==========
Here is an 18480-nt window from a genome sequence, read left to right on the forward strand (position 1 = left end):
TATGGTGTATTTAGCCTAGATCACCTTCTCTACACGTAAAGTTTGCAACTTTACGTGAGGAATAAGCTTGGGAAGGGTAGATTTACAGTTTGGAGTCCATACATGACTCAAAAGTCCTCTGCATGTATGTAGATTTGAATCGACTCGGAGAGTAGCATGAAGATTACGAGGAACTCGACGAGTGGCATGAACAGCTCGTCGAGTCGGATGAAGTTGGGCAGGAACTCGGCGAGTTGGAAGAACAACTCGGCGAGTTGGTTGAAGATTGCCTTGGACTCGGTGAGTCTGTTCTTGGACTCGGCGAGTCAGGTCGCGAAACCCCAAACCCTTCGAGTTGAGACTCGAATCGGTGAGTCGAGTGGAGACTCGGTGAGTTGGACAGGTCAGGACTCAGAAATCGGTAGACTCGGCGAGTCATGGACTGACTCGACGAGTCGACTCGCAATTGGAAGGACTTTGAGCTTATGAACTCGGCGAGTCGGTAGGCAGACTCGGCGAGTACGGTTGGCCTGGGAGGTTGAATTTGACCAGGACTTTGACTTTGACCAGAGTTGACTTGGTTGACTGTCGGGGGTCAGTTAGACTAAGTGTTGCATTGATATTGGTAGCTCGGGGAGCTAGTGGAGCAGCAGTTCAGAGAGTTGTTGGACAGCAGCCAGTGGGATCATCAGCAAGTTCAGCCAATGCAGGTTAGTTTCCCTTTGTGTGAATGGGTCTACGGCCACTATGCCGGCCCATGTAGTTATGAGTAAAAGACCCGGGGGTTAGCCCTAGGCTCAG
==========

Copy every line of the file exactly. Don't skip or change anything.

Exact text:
Here is an 18480-nt window from a genome sequence, read left to right on the forward strand (position 1 = left end):
TATGGTGTATTTAGCCTAGATCACCTTCTCTACACGTAAAGTTTGCAACTTTACGTGAGGAATAAGCTTGGGAAGGGTAGATTTACAGTTTGGAGTCCATACATGACTCAAAAGTCCTCTGCATGTATGTAGATTTGAATCGACTCGGAGAGTAGCATGAAGATTACGAGGAACTCGACGAGTGGCATGAACAGCTCGTCGAGTCGGATGAAGTTGGGCAGGAACTCGGCGAGTTGGAAGAACAACTCGGCGAGTTGGTTGAAGATTGCCTTGGACTCGGTGAGTCTGTTCTTGGACTCGGCGAGTCAGGTCGCGAAACCCCAAACCCTTCGAGTTGAGACTCGAATCGGTGAGTCGAGTGGAGACTCGGTGAGTTGGACAGGTCAGGACTCAGAAATCGGTAGACTCGGCGAGTCATGGACTGACTCGACGAGTCGACTCGCAATTGGAAGGACTTTGAGCTTATGAACTCGGCGAGTCGGTAGGCAGACTCGGCGAGTACGGTTGGCCTGGGAGGTTGAATTTGACCAGGACTTTGACTTTGACCAGAGTTGACTTGGTTGACTGTCGGGGGTCAGTTAGACTAAGTGTTGCATTGATATTGGTAGCTCGGGGAGCTAGTGGAGCAGCAGTTCAGAGAGTTGTTGGACAGCAGCCAGTGGGATCATCAGCAAGTTCAGCCAATGCAGGTTAGTTTCCCTTTGTGTGAATGGGTCTACGGCCACTATGCCGGCCCATGTAGTTATGAGTAAAAGACCCGGGGGTTAGCCCTAGGCTCAG